Thursday, July 30, 2015

Low-profile players power Blackhawks

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Chicago´s Troy Brouwer , tangling with Flyers defenseman Chris Pronger, had two goals andone assist. He was benched for three games in the Vancouver series for lack of productivity.
Chicago's Troy Brouwer , tangling with Flyers defenseman Chris Pronger, had two goals andone assist. He was benched for three games in the Vancouver series for lack of productivity. YONG KIM / Staff Photographer
Chicago´s Troy Brouwer , tangling with Flyers defenseman Chris Pronger, had two goals andone assist. He was benched for three games in the Vancouver series for lack of productivity. Gallery: Low-profile players power Blackhawks
CHICAGO - The Blackhawks' roster is punctuated with young stars who have emerged both in the NHL and through their international play. But their 6-5 victory over the Flyers was paced Saturday by players who have seen a lot of bench as well as ice this postseason.

Specifically, the Hawks were led by a 24-year-old forward from North Delta, British Columbia, who has gone through the playoffs with a heavy heart.

Powering home two goals and one assist was Troy Brouwer, who missed the last four games of the regular season as his father has been battling a blood clot on his brain. But on Saturday night, instead of Jonathan Toews or Patrick Kane, it was Brouwer who led the Chicago offense.

After the Flyers got the initial goal of the series, Brouwer quickly evened the game when Marian Hossa, who finished with two assists, found him wide open in the slot after 7 minutes, 46 seconds had elapsed in the first period.

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  • It was his third goal of the playoffs, and the tone was set for a Chicago offense whose goal-scoring anthem of "Chelsea Dagger" by the Fratellis will be heard by the crowd of 22,312 through the rest of the summer if the Hawks go on and win the Cup.

    After the Flyers grabbed a 3-2 lead late in the first period, with just over a minute elapsed in the second 20 minutes, Brouwer found an open Patrick Sharp, who skated down the ice without anyone near him. Sharp then beat Flyers goalie Michael Leighton to the upper-right corner.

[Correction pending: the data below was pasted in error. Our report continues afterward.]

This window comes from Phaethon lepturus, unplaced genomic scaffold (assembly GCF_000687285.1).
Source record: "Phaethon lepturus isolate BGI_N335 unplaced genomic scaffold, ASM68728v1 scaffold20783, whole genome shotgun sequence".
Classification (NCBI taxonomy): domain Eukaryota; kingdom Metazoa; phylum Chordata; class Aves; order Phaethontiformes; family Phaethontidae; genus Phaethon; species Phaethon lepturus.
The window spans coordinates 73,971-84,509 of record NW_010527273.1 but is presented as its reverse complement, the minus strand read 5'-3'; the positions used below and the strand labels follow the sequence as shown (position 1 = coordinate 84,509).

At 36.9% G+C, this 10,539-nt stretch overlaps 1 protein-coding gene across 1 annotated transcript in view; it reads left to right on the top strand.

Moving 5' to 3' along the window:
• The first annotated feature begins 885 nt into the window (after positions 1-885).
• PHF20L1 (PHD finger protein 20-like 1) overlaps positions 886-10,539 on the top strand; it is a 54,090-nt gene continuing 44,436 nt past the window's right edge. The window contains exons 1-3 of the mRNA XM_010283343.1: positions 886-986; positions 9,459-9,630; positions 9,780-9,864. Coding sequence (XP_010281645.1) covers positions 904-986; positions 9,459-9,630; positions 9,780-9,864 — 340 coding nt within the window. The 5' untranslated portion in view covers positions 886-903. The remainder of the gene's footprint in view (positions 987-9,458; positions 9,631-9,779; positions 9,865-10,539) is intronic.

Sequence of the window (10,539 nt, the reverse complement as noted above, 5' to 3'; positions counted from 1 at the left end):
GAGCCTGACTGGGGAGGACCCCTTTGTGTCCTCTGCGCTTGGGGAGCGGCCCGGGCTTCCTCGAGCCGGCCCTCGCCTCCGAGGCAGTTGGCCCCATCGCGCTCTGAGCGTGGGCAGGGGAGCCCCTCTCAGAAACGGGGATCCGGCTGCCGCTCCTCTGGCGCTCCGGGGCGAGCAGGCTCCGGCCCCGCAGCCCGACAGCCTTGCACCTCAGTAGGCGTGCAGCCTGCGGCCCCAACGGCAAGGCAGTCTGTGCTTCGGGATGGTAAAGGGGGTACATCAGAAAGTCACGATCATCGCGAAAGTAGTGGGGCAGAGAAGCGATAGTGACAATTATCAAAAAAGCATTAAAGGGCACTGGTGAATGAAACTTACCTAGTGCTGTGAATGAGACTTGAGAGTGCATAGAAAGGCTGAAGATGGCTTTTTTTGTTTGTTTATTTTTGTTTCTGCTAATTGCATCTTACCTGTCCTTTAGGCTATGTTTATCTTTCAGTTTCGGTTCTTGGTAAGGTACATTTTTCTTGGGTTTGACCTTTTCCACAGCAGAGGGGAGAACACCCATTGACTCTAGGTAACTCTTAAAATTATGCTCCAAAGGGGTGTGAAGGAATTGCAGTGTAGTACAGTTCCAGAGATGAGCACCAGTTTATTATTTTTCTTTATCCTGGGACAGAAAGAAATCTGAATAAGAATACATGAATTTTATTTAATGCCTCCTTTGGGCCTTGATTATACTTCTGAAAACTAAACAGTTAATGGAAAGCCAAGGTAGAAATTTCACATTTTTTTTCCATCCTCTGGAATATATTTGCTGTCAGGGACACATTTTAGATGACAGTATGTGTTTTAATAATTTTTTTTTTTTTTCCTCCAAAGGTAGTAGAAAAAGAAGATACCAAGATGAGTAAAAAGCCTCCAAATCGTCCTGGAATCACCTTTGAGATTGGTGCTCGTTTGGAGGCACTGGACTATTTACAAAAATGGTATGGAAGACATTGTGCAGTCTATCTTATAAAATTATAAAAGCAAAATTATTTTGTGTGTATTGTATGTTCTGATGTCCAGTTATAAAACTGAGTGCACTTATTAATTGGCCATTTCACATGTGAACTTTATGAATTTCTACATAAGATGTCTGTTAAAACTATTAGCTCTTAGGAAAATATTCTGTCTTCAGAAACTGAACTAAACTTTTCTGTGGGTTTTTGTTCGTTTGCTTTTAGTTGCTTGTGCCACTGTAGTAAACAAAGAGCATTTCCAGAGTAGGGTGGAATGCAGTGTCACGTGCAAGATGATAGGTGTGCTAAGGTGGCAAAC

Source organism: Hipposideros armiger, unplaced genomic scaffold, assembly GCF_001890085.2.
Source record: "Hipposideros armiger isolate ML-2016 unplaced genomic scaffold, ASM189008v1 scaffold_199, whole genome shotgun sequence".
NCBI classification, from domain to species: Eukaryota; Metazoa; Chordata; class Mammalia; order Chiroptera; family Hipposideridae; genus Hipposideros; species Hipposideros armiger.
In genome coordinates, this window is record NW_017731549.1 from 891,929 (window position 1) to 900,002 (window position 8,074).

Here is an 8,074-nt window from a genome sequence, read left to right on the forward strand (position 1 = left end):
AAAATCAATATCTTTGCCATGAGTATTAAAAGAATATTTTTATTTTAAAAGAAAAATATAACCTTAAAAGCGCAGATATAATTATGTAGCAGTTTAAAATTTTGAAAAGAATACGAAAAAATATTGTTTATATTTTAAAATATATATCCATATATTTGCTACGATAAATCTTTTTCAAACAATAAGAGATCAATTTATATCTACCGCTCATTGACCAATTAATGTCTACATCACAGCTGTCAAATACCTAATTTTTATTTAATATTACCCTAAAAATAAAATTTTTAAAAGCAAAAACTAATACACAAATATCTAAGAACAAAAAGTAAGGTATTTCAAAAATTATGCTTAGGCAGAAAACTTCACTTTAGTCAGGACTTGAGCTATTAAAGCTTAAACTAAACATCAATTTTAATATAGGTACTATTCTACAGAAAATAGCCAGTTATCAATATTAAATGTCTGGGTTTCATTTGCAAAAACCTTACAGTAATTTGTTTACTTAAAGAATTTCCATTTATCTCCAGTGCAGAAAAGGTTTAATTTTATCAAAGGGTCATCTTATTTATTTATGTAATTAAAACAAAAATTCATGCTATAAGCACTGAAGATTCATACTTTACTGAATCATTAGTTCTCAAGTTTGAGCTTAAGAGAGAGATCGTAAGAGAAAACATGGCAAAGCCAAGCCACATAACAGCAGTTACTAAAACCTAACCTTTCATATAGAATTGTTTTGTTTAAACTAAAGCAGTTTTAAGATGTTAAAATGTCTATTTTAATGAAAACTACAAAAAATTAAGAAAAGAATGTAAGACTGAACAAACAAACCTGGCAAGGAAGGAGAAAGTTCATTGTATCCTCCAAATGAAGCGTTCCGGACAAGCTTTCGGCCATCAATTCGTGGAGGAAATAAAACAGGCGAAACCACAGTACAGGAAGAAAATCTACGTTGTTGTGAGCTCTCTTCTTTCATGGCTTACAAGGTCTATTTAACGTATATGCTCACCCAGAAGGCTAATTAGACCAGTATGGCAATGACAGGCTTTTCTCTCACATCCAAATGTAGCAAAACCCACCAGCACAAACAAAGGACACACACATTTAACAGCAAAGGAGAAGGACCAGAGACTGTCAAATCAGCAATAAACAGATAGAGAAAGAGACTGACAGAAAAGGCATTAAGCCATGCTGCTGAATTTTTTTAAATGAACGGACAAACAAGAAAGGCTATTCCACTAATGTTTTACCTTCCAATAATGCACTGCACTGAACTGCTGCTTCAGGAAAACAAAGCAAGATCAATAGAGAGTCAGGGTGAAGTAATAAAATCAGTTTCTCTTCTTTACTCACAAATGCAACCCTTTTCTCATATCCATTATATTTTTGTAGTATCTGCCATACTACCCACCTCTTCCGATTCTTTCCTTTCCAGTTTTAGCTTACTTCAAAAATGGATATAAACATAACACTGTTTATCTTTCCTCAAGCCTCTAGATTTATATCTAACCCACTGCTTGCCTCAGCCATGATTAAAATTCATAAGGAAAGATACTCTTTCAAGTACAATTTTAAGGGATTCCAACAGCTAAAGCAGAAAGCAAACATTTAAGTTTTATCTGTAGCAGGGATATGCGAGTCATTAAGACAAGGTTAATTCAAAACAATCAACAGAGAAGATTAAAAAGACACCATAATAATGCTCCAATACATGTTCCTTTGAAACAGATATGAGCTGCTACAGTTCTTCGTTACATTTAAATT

Later on in the second, with the score 4-4, Hossa skated behind the net, reversed course, and found Brouwer, who put the puck in under the crossbar, thereby putting an early end to Leighton's evening.

    It was quite a remarkable turn of events for Brouwer. After returning to the club for the playoffs, his lack of production led to him being benched for three games in the Vancouver series. The hiatus appeared to do him some good as he scored two goals and one assist in the five games he played since returning to action - and that was before Saturday's explosion.

    Brouwer was just one of many Blackhawks who tend to fly under the radar who made their presence known Saturday.

    There was forward Tomas Kopecky, who had not played since May 9 and was in the lineup only due to the injury of Andrew Ladd. He scored twice in his return to action.

    Kopecky swung around Mike Richards and beat Brian Boucher to put Chicago up, 6-5, with 11:35 left in the third period. That proved to be the game-winner.

    Kopecky had already made his presence known with the game even at 4-4 midway through the second period. He circled behind the net and found his line mate, Kris Versteeg, who banged home his rebound.

    "He sees a play, can see the ice, and he can check as well," Chicago coach Joel Quenneville said of Kopecky before the game.

    It was a night filled with irony. As Chicago's first six goals were being scored, the troika of Toews, Kane and Dustin Byfuglien were nowhere to be found on the score sheet.

    Chicago got its fourth shorthanded goal of the playoffs with 8:10 remaining in the first period when Dave Bolland scored on a breakaway.

    For The Inquirer
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